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Deadman, Chapter 17



Chapter 17

Dr. Y took a straight blade (a metal tool that looked like an old fashioned tent peg) from the towel around Posey’s head, and a #8 ET tube (The #8 referred to the size of the plastic tube, the ET was short for endo-tracheal tube.) Now that Posey was sedated, I took an ambu bag, with its mask connected, and gave breaths of oxygen to him as I waited for Dr. Y to do his thing.
He placed the blade on a handle with a grip—I stopped bagging as he opened Mr. Posey’s mouth and slide the blade down his throat. Peering down the length of the blade, looking for the white of the vocal cords as a landmark, he slid the ET tube past the cords and into the lungs. I assisted him by using a small suction catheter to remove the mucous and secretions that lined the blade on its trip down. When Dr. Y. was sure the tube was in the right place, he inflated a balloon located at the tip of it with a small amount of air from a syringe.
After the tube placement, we both checked again with our stethoscopes to make sure air was going into both lungs. Dr. Y wrapped up his tools and stepped away from the bed. I went to the door and requested a portable x-ray, for tube placement, from the ward secretary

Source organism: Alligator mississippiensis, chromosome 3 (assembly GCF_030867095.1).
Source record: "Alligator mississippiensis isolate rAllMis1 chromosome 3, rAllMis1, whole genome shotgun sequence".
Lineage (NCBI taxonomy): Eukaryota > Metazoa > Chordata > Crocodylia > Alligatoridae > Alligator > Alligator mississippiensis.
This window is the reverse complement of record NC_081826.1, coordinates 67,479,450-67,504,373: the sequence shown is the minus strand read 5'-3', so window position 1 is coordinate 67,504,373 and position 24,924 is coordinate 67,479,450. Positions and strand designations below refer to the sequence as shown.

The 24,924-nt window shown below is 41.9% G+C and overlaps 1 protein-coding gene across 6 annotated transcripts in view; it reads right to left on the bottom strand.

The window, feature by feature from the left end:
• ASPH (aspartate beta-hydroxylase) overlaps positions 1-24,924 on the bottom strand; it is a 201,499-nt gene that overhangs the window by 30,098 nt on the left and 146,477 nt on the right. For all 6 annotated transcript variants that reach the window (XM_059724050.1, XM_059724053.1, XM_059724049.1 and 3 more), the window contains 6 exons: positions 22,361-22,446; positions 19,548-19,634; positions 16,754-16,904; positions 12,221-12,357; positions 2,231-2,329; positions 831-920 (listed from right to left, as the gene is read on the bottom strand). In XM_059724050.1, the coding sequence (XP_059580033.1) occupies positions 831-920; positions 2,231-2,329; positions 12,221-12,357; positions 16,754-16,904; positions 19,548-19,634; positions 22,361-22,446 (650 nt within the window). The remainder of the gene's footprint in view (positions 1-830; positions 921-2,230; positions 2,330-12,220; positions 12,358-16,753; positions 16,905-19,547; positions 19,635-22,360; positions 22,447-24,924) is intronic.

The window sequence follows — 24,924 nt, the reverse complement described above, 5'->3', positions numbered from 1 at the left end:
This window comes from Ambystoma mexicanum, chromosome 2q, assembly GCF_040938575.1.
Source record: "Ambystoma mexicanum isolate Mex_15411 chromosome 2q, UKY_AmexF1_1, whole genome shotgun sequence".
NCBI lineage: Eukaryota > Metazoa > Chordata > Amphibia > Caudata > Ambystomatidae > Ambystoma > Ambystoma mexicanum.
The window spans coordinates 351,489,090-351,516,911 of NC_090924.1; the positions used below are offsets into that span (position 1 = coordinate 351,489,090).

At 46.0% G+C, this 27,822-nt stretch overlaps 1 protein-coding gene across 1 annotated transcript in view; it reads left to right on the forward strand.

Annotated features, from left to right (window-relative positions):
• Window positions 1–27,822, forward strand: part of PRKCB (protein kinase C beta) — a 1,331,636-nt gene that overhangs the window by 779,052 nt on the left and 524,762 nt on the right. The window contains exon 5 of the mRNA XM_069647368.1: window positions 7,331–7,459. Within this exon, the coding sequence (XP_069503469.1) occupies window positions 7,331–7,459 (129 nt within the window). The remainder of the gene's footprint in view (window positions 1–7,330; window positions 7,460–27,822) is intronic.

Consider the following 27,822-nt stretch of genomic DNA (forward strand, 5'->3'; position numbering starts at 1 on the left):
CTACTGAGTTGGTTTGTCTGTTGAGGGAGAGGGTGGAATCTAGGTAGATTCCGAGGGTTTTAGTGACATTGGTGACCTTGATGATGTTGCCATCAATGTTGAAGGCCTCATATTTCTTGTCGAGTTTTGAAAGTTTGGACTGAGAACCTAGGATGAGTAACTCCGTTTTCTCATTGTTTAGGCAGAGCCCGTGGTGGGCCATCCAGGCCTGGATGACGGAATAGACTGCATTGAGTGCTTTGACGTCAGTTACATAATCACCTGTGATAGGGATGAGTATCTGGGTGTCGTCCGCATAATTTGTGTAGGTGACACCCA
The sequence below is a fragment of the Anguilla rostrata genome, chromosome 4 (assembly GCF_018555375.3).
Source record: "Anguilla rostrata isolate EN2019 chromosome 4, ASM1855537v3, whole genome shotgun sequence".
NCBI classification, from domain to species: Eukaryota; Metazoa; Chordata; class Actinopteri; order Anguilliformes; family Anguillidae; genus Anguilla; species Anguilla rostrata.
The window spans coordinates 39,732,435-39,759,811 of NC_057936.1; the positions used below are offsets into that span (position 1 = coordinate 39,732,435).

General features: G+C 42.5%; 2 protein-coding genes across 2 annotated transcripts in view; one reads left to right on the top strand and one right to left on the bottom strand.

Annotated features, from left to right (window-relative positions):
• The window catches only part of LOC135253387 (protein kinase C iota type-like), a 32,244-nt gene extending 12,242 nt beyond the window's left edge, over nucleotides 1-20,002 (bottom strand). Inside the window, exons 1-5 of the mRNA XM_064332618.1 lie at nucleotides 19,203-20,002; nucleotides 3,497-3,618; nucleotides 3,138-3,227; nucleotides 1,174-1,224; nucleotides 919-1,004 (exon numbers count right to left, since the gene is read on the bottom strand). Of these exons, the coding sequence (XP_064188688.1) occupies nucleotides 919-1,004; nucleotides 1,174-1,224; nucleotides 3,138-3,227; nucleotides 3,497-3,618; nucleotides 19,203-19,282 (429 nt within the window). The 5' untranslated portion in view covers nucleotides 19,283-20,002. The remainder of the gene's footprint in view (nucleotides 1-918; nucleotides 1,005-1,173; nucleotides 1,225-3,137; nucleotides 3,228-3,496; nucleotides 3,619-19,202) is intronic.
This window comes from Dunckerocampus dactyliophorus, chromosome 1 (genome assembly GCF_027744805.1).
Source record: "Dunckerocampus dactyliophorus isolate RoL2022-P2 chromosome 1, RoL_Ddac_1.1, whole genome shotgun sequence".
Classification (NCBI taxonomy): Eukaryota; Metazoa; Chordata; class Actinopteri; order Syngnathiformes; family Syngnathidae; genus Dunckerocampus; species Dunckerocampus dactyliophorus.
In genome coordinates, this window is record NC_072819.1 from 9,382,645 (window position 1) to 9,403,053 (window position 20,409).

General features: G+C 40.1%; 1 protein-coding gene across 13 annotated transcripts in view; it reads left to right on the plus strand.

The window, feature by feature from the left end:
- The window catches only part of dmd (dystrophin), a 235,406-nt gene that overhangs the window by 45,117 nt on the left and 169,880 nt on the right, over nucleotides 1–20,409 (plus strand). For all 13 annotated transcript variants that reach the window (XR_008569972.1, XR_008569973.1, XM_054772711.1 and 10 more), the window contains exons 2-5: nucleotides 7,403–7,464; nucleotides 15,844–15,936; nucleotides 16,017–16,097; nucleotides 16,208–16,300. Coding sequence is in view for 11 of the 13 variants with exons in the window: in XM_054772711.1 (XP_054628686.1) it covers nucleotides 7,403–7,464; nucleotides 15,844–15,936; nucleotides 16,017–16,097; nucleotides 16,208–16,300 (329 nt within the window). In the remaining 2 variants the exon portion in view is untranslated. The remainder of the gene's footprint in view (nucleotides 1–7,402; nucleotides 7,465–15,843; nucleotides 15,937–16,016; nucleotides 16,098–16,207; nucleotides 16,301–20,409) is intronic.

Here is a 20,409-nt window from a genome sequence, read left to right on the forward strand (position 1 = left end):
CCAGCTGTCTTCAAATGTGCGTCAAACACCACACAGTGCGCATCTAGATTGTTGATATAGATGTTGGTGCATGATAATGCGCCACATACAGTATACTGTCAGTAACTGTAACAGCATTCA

When Dr. Y placed the tube down Mr. Posey’s throat, things abruptly transitioned from one level to another, we were now plateau’ed on a new level of care, and doing it in a faster rate of time. No longer was Posey a person with feelings and expressions, he was now meat to be machined and optimized. The time when he got to think or plan for his future had ended, we were in a new phase, a phase of logic, progression and inevitability—the true land of cause and effect.
The respiratory therapist taped the ET tube securely-- the tube was not a thing anyone would like to see dislodged. A ventilator was attached to the end of the tube, as breathing parameters were shouted out by the Anesthesiologist. With the increase in oxygen provided by the machine, Mr. Posey’s heart rate returned to a still elevated, but stable, rate.
Mr. Posey’s eyes opened and he became a little agitated. I spent a few minutes with him explaining his recent past and then gave him a fast push of morphine through his IV. His eyes rolled back a bit and he relaxed—the pushing of the morphine worked quickly.